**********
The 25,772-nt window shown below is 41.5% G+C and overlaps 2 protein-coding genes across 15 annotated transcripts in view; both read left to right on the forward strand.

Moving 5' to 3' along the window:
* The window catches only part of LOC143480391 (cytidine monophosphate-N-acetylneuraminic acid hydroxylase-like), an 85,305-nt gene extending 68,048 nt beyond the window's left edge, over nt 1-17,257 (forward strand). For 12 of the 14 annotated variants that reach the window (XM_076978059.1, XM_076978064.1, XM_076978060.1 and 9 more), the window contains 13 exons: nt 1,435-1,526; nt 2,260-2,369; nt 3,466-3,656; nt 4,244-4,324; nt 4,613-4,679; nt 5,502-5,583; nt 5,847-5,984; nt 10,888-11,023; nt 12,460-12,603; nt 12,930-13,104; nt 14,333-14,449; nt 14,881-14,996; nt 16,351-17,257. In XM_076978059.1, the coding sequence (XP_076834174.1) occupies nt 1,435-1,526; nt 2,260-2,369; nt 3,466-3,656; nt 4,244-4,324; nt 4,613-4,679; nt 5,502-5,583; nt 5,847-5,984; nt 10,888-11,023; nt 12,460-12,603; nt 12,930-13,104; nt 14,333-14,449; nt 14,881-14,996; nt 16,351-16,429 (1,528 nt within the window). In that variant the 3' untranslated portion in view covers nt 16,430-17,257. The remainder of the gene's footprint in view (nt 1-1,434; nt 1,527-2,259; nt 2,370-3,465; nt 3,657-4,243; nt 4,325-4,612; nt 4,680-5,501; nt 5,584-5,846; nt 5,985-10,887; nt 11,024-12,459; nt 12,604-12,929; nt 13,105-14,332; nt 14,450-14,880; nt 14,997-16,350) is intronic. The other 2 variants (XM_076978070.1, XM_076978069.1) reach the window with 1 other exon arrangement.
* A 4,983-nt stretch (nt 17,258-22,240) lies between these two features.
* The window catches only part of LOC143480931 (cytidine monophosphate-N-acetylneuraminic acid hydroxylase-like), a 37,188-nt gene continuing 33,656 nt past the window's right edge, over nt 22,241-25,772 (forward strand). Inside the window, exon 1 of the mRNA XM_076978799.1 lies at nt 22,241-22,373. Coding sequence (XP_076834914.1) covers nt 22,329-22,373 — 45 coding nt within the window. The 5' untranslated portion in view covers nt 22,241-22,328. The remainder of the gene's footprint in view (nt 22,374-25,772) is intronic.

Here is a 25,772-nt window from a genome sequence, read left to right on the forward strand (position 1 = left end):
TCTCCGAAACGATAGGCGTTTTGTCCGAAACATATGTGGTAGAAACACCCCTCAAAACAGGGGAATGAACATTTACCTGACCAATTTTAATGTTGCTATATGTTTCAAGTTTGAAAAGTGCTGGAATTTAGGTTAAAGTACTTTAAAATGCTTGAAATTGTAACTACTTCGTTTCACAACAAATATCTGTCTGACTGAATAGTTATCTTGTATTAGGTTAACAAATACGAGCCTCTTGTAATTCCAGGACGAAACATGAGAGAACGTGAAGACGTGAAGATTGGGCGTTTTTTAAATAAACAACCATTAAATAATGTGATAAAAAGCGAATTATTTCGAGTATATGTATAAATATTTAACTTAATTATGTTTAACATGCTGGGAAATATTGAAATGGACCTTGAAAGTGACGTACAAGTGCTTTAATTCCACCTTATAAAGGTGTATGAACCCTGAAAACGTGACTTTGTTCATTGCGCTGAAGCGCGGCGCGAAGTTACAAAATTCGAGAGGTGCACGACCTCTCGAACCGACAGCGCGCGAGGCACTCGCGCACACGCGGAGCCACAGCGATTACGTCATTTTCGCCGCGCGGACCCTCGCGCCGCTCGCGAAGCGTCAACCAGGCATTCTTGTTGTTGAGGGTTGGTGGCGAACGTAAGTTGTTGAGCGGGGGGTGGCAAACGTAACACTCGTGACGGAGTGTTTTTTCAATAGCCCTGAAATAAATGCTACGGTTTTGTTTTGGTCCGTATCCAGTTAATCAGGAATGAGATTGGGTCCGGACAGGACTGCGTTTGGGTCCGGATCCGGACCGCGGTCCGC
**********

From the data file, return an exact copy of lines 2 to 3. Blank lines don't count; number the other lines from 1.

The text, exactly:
Moving 5' to 3' along the window:
* The window catches only part of LOC143480391 (cytidine monophosphate-N-acetylneuraminic acid hydroxylase-like), an 85,305-nt gene extending 68,048 nt beyond the window's left edge, over nt 1-17,257 (forward strand). For 12 of the 14 annotated variants that reach the window (XM_076978059.1, XM_076978064.1, XM_076978060.1 and 9 more), the window contains 13 exons: nt 1,435-1,526; nt 2,260-2,369; nt 3,466-3,656; nt 4,244-4,324; nt 4,613-4,679; nt 5,502-5,583; nt 5,847-5,984; nt 10,888-11,023; nt 12,460-12,603; nt 12,930-13,104; nt 14,333-14,449; nt 14,881-14,996; nt 16,351-17,257. In XM_076978059.1, the coding sequence (XP_076834174.1) occupies nt 1,435-1,526; nt 2,260-2,369; nt 3,466-3,656; nt 4,244-4,324; nt 4,613-4,679; nt 5,502-5,583; nt 5,847-5,984; nt 10,888-11,023; nt 12,460-12,603; nt 12,930-13,104; nt 14,333-14,449; nt 14,881-14,996; nt 16,351-16,429 (1,528 nt within the window). In that variant the 3' untranslated portion in view covers nt 16,430-17,257. The remainder of the gene's footprint in view (nt 1-1,434; nt 1,527-2,259; nt 2,370-3,465; nt 3,657-4,243; nt 4,325-4,612; nt 4,680-5,501; nt 5,584-5,846; nt 5,985-10,887; nt 11,024-12,459; nt 12,604-12,929; nt 13,105-14,332; nt 14,450-14,880; nt 14,997-16,350) is intronic. The other 2 variants (XM_076978070.1, XM_076978069.1) reach the window with 1 other exon arrangement.